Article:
- 7-1 Introduction
- 7-2 Terminology and Conventions-ANSI
- 7-3 Adding Dimensions to a Drawing
- 7-4 Drawing Scale
- 7-5 Units
- 7-6 Dimensioning Holes and Fillets
- 7-7 Dimensioning Counterbored and Countersunk Holes
- 7-8 Angular Dimensions
- 7-9 Ordinate Dimensions
- 7-10 Baseline Dimensions
- 7-11 Locating Dimensions
- 7-12 Fillets and Rounds
- 7-13 Rounded Shapes-Internal
- 7-14 Rounded Shapes-External
- 7-15 Irregular Surfaces
- 7-16 Polar Dimensions
- 7-17 Chamfers
- 7-18 Symbols and Abbreviations
- 7-19 Symmetrical and Centerline Symbols
- 7-20 Dimensioning to a Point
- 7-21 Dimensioning Section Views
- 7-22 Dimensioning Orthographic Views
- Chapter Projects
7-3 Adding Dimensions to a Drawing
Figure 7-5 shows a part that includes two holes. This section will explain how to add dimensions to the part. The part was drawn as a Part document and saved as BLOCK, 2 HOLES. See Figure 7-10 for the part’s dimensions. The part is 0.50 thick. Save the part and start a new Drawing document.
1 Click New, Drawing, and OK to start a new drawing. Use a B (ANSI) Landscape sheet size.
2 Click the View Layout tab, Model View, and create a top view of the BLOCK, 2 HOLES part.
In this example we will work with only one view. See Figure 7-6.
Extend the horizontal center mark from the left hole to the horizontal centerline of the right hole.
3 Click the horizontal centerline of the left hole. Small blue boxes will appear on the center mark.
4 Click and drag the horizontal centerline from the left hole to the right hole.
The holes now have the same horizontal centerline so only one vertical dimension can be used to define the hole’s location. See Figure 7-7.
5 Use the Smart Dimension tool and add the horizontal and vertical dimensions as shown.
See Figure 7-8.
Note that the dimension values for the vertical dimensions are written horizontally. This is in compliance with ANSI standards. For this example, the Century Gothic font was made bold with 14-point height.
6 Click the Hole Callout tool located on the Annotation panel, click the edge of the left hole, and move the cursor away from the hole.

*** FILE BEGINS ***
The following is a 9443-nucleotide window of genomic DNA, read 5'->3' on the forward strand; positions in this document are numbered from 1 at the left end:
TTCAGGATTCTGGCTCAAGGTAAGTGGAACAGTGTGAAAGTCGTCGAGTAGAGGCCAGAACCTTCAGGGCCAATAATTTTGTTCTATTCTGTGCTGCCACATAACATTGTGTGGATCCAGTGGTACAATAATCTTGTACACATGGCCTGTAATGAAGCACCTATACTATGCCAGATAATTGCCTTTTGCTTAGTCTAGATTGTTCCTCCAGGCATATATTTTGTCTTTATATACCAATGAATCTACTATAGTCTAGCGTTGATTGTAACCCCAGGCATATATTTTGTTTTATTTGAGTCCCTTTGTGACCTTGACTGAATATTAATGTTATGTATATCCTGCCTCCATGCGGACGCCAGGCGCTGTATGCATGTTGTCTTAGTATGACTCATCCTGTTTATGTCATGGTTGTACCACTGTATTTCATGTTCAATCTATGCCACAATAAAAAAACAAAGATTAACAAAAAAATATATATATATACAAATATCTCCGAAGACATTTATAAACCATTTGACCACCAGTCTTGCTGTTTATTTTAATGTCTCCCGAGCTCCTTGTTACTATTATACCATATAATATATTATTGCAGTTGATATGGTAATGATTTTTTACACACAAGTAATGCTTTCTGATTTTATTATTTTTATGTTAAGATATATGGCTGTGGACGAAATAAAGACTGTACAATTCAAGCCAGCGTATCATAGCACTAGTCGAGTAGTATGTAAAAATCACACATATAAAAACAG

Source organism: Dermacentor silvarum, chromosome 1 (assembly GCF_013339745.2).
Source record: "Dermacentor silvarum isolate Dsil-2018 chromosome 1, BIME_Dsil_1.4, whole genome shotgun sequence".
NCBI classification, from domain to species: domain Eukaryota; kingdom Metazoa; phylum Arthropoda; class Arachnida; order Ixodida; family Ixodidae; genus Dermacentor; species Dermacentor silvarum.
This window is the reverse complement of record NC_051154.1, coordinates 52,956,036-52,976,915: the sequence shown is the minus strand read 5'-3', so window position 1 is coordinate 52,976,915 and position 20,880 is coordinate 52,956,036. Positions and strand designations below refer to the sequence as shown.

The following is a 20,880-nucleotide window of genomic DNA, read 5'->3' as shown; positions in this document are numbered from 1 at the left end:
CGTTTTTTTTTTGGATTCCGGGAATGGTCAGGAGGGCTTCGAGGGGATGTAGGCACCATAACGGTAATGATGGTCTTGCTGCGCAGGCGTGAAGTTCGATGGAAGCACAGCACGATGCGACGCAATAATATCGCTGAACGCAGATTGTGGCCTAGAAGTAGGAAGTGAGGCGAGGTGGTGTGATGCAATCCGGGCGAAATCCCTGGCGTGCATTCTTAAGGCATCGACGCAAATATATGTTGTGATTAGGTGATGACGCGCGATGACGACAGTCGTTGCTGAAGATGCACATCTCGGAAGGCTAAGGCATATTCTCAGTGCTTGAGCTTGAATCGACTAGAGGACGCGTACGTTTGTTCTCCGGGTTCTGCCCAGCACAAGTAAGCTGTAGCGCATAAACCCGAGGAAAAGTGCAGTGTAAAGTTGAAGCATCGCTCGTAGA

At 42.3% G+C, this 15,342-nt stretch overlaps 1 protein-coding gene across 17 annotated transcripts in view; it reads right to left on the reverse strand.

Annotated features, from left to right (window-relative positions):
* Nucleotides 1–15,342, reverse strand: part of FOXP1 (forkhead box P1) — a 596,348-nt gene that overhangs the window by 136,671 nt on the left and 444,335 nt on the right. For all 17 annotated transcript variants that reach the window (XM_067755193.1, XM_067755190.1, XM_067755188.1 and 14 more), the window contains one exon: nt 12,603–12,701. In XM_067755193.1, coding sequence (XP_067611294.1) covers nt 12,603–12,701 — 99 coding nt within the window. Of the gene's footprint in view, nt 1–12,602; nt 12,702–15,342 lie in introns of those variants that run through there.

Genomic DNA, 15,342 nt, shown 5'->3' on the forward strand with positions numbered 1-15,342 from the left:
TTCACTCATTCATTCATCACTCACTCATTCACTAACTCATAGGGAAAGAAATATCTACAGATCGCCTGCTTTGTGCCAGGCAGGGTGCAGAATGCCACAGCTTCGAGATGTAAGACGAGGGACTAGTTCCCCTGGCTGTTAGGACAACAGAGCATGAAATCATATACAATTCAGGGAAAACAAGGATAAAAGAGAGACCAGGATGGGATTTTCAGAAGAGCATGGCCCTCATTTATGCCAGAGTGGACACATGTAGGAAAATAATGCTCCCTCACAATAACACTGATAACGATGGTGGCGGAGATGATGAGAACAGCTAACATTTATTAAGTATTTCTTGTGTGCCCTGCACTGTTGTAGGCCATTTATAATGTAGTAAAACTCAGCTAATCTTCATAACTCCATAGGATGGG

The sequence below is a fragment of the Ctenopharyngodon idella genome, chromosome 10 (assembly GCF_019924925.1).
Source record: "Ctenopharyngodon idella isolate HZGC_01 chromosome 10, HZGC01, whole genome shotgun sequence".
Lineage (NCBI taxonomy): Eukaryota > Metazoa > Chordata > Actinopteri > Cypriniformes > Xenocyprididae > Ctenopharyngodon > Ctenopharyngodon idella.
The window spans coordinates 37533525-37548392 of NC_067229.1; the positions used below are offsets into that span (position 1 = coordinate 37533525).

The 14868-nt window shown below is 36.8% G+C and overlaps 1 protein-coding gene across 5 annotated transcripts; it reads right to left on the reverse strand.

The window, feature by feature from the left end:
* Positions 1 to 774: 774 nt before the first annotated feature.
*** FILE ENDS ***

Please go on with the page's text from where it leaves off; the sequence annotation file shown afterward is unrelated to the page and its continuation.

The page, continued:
Note that the leader arrow always points to the center of the hole.
7 Select a location off the surface of the part and click the mouse.
See Figure 7-9. The word THRU is optional. Some companies require it and some do not.
8 Go to the Dimension PropertyManager at the left of the screen, locate the cursor in the Dimension Text box, and delete the word THRU.
The text already in the box defines the hole’s diameter.
9 Move the cursor to the end of the existing text line, and type - 2 HOLES.
10 Click the green OK check mark.
Move the dimensions if needed to create neat, uniform dimensions.
See Figure 7-10.
11 Save the drawing.
Various aspects of dimensions can be edited, such as text height, arrow location, and text values.
1 Click the Options tool at the top of the screen.
The Documents Properties - Drafting Standard dialog box will appear. See Figure 7-11.
2 Click the Document Properties tab.
3 Click the Dimensions option.
The Document Properties - Dimensions dialog box can be used to edit the style and form of dimensions. It can also be used to change the way arrows are applied.
4 Click the Font option.
The Choose Font dialog box will appear. See Figure 7-11. This dialog box can be used to change the font, font style, and height of dimension text. The height of text can be measured in inches, millimeters, or points. A point refers to a space that equals about 1/72 of an inch. (There are 12 points to a pica.)